Sunday, October 11, 2009
My Writing Journey - P.I. Barrington
You guys will enjoy this story. It's a little different from most of our experiences in that it seemed, for P.I., the writer's career chased her. Oh, that's just not fair! (Kidding P.I....sort of. hehe)Thanks for sharing your fascinating journey with us. And look for P.I.'s book, Crucifying Angel, in the next few weeks. It's released on Nov. 1st.
My Writing Journey
They say all roads lead to Rome. In my case, all roads lead to writing. No matter how I've tried to repress, reject, or ignore it, I don't seem to have any choice in the matter and it's beginning to look like I never did.
My journey to writing began in grade school. The local American Legion held a writing contest on the care of the American flag and my school was a participant. Oh, there were guidelines. First Person, list all the ways to care for and dispose of a flag, yada yada yada. I shrugged, scribbled out a little piece (there were no keyboards back then we actually had to use pen/pencil and—gasp—paper) and turned it in. Each student was assigned a number so there would be no hanky-panky in the form of favoritism.
I won. My mother bought me a hated new dress and they gave me a medal and letter from the Legion. I recently unearthed both of them. I should have known then. For the remainder of my school years I wrote only for my own amusement and fantasy escapism, never finishing anything, never caring to. It was all just silly anyway. That funny urge that I'd get to grab a pen, pencil, quill or my uncle's old typewriter and put words on paper, I told myself, was just my own obsession, born of voracious reading of everything including encyclopedias and thesauruses. By the time I realized I didn't want to be a lawyer in community college, I had no other choice (being mathematically challenged to say the least) than to choose journalism because it seemed the only thing I knew how to do halfway was write. Suffice it to say I ended up as a cub reporter/photographer for my city's newspaper. I hated those danged deadlines.
I finally managed to crush the obsessive compulsion to write when I went to a full-on university. There I discovered the second best thing I was good at: radio. I rose from (what else?) the college station's news director to music director and the #1 DJ in a year. (I should have known about that too—at grade school, I was the official MC of any school gathering in the auditorium— anyone beginning to see a pattern here?) I relegated writing to somewhere in my subconscious where it couldn't bother me while I went on to pursue my childhood dream of working in the music industry and meeting Paul McCartney. I did too.
After bouncing around radio stations and record companies, I finally succumbed to a long illness and put aside anything career wise to deal with that. Everyone told me to write. I had the time. I had a computer. It would be a form of therapy. After 30 years of lying dormant somewhere in my psyche, I finally dredged up the old urges and tried to write something in 2006. It ended up as mindless rambling that frightened even my family. However my blessed, more than supportive family (I couldn't have succeeded at anything without them) encouraged me to keep at it. I joined online writers' groups. I wrote and re-wrote and wrote some more. Finally, a few beams of fiction light burst into the dark cavern of my mind and—on an impulse—I answered a call for submissions to a pulp fiction online magazine. That I was accepted I can only attribute to my being the first one to respond. The storylines were already in place, I'd just be continuing a space opera. (Oh, yeah. That's another thing. Genre. I am now officially a writer of the sci-fi/romance/crime thriller—'futuristic' or as I like to call it, "near future"—genre'.) But back to the narrative. My stories weren't that great, but I did have a really great editor. I had two stories published before the magazine folded. But it let me know, I could still do it, sort of; I'd tried to write another novel over a series of years, a serial killer crime romance novel, but just couldn't work it out.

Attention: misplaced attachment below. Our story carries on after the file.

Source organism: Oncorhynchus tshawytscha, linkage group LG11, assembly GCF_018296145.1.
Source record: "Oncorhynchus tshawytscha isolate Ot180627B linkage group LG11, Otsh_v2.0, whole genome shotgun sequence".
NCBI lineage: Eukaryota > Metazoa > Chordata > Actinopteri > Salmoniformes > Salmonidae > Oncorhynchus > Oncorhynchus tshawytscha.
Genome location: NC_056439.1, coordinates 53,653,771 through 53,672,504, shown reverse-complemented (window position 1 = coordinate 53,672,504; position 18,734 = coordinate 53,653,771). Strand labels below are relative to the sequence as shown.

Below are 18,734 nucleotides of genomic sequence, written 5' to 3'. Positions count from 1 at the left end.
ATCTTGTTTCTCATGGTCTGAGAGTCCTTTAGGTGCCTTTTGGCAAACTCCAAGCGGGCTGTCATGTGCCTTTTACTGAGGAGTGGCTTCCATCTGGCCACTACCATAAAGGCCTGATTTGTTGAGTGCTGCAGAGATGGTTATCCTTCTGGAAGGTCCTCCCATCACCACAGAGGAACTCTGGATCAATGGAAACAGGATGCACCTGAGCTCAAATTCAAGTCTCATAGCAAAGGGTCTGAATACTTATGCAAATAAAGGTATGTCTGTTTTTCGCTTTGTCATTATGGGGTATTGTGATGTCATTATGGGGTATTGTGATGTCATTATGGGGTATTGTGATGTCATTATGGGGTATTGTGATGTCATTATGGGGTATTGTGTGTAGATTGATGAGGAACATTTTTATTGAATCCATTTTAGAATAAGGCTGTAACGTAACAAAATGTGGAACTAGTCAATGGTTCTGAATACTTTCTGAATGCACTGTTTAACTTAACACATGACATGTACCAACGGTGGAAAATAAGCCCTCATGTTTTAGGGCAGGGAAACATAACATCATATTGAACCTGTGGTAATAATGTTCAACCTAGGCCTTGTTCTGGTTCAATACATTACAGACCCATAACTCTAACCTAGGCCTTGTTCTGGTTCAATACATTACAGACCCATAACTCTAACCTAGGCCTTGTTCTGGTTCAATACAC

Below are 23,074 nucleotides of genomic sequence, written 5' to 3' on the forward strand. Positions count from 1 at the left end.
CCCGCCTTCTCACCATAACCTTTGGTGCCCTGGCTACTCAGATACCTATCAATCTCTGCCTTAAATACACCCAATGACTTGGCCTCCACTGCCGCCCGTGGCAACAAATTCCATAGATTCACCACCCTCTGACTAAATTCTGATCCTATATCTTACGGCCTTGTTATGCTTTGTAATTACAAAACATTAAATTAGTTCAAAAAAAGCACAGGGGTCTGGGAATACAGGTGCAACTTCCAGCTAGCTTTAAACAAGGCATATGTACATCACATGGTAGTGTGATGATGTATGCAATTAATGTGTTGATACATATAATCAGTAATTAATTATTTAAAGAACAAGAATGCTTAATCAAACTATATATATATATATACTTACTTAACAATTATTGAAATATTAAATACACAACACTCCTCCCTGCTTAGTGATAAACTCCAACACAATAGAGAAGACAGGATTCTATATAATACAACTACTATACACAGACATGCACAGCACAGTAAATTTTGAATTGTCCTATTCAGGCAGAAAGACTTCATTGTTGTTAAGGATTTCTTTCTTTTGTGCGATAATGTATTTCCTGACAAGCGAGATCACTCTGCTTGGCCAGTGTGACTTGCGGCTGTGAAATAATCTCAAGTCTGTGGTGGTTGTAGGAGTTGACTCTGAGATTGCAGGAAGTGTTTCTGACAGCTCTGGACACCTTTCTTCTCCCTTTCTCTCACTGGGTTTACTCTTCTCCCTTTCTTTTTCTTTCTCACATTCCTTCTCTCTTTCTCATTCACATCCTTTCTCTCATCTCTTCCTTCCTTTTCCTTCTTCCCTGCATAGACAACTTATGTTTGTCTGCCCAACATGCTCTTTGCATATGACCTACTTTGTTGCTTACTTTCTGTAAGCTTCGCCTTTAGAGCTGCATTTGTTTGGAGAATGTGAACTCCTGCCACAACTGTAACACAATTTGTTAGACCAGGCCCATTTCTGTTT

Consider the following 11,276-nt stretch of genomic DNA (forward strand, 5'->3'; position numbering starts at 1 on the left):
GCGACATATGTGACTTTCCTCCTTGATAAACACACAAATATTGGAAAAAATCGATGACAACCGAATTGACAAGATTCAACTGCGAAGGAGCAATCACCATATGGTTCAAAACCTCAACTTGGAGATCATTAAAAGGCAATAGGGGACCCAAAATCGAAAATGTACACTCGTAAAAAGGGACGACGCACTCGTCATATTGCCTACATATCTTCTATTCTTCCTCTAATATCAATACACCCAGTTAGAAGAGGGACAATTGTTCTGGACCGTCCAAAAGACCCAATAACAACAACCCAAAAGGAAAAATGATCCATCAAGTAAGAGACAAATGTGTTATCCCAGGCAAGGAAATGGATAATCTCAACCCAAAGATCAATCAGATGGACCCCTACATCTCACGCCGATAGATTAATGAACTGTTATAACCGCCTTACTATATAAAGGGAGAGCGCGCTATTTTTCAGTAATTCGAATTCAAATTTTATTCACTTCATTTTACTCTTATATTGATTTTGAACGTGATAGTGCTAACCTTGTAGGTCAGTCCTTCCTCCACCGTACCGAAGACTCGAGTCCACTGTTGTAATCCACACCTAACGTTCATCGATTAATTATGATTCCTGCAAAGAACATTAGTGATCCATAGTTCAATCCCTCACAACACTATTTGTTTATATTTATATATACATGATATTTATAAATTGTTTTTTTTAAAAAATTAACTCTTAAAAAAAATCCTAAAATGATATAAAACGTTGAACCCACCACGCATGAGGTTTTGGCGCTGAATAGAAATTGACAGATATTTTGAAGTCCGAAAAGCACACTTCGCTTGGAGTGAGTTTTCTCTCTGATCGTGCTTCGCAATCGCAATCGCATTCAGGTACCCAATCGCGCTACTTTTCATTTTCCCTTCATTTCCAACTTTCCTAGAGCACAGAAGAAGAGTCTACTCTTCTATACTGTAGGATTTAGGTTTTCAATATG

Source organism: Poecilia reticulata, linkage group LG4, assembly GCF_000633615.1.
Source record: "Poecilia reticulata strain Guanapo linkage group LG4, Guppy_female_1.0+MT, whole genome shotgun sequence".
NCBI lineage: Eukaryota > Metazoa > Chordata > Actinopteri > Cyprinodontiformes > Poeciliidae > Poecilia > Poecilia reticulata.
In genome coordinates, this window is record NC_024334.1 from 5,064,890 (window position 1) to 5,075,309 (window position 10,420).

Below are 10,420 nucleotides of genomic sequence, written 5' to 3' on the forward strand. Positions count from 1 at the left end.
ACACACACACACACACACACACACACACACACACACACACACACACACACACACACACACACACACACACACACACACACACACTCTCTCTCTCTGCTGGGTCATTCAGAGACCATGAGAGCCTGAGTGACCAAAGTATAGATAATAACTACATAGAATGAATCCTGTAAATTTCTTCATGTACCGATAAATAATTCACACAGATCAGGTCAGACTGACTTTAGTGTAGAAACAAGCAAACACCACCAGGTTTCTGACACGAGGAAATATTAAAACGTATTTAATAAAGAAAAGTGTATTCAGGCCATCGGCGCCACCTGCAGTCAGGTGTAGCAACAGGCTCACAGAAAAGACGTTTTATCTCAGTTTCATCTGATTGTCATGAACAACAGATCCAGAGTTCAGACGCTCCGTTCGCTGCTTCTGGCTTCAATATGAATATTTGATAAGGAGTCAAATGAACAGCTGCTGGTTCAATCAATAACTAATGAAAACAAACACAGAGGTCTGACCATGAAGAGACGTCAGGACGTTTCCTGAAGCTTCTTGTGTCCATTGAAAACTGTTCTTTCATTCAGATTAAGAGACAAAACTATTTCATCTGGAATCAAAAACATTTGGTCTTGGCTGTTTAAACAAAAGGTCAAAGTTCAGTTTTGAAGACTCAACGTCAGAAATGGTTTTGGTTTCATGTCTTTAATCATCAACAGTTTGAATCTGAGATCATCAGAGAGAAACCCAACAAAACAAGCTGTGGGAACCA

And then, it happened again. On one of my writing groups another call for submissions popped up. Again, on impulse, I sent that 8-year-old manuscript to Desert Breeze Publishing. Again, I was probably the first one to submit, lol! In any case, Gail R. Delaney, the Executive Editor at DBP, passed on that story but thought I might do well with a seminal idea she had for a—you guessed it— futuristic romance. Now, I'm not that great at romance writing. At times I'm awkward and bumbling about it. But I think I have a fair grasp of conflict and motivation and hopefully that's evident in my first novel, "Crucifying Angel". Gail asked me to write up a first chapter and we tossed it back and forth until we had a basic agreement on the story.
It started as almost an assignment, like the American Legion contest or the space opera thing. I seem to only get published that way. I dug in. By the time Crucifying Angel was finished, I was already into the second book of the Future Imperfect series, plugging away with real excitement, something I haven't felt in ages. So I guess you could say I never really did have a choice in being a writer. And worst of all, I think I may even be happy about it.
Besides, it's kind of fun when you can't wait to find out what's going to happen in a novel that you're writing.
CRUCIFYING ANGEL Book One of the Future Imperfect series, available from Desert Breeze Publishing, November 1, 2009.
"In the desolate remains of Las Vegas, Detective Payce Halligan and her new partner, Gavin McAllister, must stop a serial killer who may be hiding an even greater evil."
Check out this review for P.I.Barrington's book.
P.I. Barrington's Blog